But that threat will be neutered if Congress enacts reforms to the Electoral Count Act of 1876, which it is expected to do this month. Senators who have worked on ECA reform all year have said they plan to pass it and have the votes to do so.

And so, Seligman wrote in Politico, “liberals (and really anyone who believes in democracy and the rule of law) may come to regret their overheated rhetoric in 2022.”

"The battle for the minds of Americans who don't know the details of arcane constitutional doctrine will be much harder to win if those who attempt to overturn the 2024 election can point to their political opponents' uninformed hyperventilating from just two years prior and say: See, you already said we have this power," Seligman wrote. "Those who believe in the rule of law have a grave responsibility to know what the law actually says. They should start living up to that responsibility."

But some legal scholars have said there is reason to be concerned that the Supreme Court could rule in favor of a very broad authority for state legislatures. If that happens, bad actors after the 2024 election could use that ruling as a "fig leaf … to try to reverse presidential election results and overturn the will of the people in a presidential election," said Rick Hasen, director of the Safeguarding Democracy Project at UCLA.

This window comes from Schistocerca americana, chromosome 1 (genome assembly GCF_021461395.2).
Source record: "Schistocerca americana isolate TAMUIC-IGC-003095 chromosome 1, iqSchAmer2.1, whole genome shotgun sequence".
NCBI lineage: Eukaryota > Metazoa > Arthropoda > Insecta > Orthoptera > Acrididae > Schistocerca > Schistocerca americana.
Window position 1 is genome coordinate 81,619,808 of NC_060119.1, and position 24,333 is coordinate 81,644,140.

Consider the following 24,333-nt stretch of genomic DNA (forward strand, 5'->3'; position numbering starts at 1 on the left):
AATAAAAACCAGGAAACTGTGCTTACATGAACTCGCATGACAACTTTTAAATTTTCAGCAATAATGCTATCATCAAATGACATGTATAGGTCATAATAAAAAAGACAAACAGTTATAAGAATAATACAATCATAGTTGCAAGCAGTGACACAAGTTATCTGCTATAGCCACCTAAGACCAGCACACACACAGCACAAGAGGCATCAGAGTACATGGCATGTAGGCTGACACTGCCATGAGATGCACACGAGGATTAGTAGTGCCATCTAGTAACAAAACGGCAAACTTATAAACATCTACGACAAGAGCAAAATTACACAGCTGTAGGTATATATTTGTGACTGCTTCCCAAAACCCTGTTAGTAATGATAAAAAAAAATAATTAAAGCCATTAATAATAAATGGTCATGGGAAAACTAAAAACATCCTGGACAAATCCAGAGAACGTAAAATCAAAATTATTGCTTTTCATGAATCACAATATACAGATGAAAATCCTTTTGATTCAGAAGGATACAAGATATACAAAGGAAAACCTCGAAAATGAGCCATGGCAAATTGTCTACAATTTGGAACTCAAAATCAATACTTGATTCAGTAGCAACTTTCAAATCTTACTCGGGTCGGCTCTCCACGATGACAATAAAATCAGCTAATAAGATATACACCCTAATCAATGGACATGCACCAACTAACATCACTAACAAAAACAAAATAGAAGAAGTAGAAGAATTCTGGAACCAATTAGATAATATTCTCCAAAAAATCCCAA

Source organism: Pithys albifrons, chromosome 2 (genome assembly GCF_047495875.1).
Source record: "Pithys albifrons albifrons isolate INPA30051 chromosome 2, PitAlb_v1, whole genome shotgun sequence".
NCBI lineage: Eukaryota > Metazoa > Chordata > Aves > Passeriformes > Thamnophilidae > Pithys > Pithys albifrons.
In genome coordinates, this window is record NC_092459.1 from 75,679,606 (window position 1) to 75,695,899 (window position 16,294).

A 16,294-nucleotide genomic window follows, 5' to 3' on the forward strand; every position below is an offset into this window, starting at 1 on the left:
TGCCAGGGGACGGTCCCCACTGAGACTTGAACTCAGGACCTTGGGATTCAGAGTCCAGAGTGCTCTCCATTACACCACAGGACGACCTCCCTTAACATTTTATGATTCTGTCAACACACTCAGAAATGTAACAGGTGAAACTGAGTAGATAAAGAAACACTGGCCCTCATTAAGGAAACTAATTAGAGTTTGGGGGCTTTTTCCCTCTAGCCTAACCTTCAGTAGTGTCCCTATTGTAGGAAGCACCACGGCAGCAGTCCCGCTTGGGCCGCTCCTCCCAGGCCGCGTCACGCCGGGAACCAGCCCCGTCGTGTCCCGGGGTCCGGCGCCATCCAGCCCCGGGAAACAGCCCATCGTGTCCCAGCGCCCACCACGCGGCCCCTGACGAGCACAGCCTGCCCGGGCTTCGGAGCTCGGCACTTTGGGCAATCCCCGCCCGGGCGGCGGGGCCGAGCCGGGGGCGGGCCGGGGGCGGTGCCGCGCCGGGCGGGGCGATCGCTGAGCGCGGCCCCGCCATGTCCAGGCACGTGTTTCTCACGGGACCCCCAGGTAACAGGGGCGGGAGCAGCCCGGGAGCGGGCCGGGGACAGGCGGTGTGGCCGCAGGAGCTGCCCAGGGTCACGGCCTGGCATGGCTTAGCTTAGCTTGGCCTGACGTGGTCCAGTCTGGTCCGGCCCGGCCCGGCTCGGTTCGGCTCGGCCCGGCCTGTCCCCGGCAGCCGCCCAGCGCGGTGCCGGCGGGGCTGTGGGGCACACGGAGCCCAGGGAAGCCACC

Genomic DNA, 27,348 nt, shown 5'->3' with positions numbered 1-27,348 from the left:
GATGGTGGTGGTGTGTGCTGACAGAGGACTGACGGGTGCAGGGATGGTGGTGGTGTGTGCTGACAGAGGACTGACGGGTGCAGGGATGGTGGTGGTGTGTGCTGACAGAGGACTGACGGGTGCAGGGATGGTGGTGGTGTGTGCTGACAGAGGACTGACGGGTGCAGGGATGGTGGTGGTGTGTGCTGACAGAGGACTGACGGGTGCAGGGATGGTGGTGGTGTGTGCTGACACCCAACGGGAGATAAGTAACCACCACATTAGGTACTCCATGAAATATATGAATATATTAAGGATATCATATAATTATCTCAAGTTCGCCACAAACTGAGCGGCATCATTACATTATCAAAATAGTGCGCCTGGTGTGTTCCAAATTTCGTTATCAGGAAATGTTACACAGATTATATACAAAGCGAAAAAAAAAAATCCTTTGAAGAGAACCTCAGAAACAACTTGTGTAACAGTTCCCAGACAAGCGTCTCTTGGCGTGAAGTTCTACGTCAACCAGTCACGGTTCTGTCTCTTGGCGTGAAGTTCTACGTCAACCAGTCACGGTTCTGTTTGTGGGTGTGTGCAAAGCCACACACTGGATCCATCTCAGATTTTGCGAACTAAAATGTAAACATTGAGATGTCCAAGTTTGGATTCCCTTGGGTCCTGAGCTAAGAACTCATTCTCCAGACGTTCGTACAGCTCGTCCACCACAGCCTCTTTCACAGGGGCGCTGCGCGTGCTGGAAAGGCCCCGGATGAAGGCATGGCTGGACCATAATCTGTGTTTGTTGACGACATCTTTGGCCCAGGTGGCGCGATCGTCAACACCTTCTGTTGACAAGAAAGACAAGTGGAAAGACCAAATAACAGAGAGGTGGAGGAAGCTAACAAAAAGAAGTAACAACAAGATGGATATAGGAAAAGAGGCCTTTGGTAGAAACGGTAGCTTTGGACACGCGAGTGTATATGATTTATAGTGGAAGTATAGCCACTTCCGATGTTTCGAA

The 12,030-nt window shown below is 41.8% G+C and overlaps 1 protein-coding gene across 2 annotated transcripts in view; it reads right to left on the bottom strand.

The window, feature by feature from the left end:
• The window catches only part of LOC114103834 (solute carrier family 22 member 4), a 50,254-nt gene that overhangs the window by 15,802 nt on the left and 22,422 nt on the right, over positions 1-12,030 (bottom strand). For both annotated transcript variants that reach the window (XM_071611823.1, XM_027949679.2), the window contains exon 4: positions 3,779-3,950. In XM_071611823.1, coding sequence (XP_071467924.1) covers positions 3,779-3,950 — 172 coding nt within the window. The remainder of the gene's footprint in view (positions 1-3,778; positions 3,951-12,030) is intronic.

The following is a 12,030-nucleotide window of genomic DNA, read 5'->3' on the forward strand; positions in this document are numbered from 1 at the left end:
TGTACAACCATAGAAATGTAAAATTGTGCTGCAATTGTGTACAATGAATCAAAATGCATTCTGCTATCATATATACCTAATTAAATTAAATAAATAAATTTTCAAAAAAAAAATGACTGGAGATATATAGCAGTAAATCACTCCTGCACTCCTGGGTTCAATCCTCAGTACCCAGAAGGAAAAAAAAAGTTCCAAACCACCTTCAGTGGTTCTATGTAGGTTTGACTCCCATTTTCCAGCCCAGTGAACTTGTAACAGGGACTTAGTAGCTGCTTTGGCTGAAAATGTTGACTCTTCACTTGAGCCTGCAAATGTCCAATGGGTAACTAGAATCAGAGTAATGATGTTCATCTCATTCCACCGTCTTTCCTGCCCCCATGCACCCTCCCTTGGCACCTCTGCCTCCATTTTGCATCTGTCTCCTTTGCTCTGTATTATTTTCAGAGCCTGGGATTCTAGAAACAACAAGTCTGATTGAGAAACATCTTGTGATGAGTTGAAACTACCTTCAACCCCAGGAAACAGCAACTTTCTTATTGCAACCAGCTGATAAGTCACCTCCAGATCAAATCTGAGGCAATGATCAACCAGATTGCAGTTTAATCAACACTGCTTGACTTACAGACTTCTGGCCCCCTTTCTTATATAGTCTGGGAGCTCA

Quinta Jurecic, a Brookings Institution fellow and senior editor at Lawfare, noted that "any state-level effort to upend the 2024 presidential election on the basis of an exaggerated interpretation of the independent state legislature theory would depend, in part, on the fact that the theory is difficult for laypeople to understand — and therefore open to distortion."

Vicki Hausman, co-founder of Forward Majority, a group that has poured millions into helping Democrats gain back seats in state legislatures, did not back off the group’s warnings about the potential outcome of the Moore case.

"Anyone who thinks this is an overreaction has clearly forgotten what took place following the 2020 election,” Hausman said in a statement. “That’s why Democrats’ wins in state legislatures, especially in states such as Michigan and Pennsylvania, in November were key in building a bulwark against the worst threats of the ISLT.”

Seligman noted to Yahoo News that he doesn't mind if people warn that a state legislature may try to overturn results after the 2024 election, as long as they clearly state that the U.S. Constitution forbids it to do so.

“We shouldn’t give (legally inaccurate) cover for rogue state legislatures making the attempt in 2024,” Seligman said. “Imagine if Barack Obama had said in 2018, ‘We should be very afraid because Mike Pence has the constitutional authority to unilaterally reject electoral votes.’ And then Trump pointed to that in December of 2020. I think that would have made things way worse.”